JUNEAU, Alaska — Officials claim state ferries treat wastewater to standards common in the 1970s, according to adn.com.

The state owns 11 ferries, eight of which kill bacteria with chlorine before grinding waste and discharging it, noted Ed White of the Department of Environmental Conservation (DEC) cruise ship program, in the article. The process was common on cruise ships until 2000, when more advanced wastewater systems were adopted. White stated that the state transportation department was working to upgrade the systems.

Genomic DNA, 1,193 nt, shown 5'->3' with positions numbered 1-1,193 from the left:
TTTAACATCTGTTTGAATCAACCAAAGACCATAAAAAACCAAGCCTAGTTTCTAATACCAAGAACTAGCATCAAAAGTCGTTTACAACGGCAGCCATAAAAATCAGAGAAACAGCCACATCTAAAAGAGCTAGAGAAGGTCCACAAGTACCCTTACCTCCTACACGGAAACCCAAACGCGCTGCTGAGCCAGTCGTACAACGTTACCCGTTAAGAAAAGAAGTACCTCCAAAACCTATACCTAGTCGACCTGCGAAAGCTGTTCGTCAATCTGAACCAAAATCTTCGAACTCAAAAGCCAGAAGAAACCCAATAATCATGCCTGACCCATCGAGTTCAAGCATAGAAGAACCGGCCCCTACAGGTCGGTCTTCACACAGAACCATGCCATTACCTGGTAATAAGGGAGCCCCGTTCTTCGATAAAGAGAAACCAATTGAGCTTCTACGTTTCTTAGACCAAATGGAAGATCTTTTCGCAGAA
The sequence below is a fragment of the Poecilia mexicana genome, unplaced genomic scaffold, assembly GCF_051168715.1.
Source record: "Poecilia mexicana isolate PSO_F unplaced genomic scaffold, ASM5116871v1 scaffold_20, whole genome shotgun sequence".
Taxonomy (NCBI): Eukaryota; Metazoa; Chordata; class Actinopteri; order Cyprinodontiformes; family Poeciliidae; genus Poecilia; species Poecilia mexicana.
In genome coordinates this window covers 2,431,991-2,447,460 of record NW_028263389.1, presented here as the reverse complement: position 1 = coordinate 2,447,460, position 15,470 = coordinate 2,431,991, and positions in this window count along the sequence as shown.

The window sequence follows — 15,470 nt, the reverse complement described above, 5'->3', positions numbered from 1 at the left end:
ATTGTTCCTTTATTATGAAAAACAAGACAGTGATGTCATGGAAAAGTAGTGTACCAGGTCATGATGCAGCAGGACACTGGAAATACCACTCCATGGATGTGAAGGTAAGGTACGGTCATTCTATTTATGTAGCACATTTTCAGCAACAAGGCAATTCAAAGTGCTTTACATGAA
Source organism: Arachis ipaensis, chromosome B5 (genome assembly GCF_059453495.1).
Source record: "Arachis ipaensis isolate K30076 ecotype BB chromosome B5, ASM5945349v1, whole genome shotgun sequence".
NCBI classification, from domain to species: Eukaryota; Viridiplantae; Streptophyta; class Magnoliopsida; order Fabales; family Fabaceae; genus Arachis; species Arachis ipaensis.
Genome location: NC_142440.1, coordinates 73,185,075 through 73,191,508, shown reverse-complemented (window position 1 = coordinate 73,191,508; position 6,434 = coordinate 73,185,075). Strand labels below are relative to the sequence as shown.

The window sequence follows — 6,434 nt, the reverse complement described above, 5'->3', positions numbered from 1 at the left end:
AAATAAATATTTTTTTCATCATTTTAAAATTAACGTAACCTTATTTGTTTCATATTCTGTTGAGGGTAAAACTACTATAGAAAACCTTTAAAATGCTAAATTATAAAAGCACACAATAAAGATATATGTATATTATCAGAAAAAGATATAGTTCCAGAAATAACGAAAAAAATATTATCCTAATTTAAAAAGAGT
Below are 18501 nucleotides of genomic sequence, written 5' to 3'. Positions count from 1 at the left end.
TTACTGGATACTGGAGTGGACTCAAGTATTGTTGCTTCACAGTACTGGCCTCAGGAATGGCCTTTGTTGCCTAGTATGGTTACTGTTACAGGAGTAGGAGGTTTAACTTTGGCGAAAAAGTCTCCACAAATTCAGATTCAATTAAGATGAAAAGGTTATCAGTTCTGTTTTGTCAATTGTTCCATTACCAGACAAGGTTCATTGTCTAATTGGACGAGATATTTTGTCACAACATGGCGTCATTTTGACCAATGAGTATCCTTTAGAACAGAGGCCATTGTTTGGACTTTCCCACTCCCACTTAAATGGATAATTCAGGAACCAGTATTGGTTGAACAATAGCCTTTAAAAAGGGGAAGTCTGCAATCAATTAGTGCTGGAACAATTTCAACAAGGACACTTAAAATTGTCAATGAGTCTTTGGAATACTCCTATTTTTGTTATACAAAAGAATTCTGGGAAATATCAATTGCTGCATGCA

The five largest ferries fall under state regulations for small cruise ships, reported the article. These ships must sample treated wastewater twice per year, according to DEC standards.

“They’re meeting the federal requirements, but the federal requirements were written 40 years ago,” White added in the article.

While cruise ships discharge much more wastewater than ferries, chlorine is still toxic to marine life, shared the article. White explained ferries have installed de-chlorination units.

Untreated wastewater cannot be dumped within about 3.5 miles of land because of Coast Guard rules, but ferries can dump anywhere in Alaska since they treat water with chlorine tablets first, stated the article.

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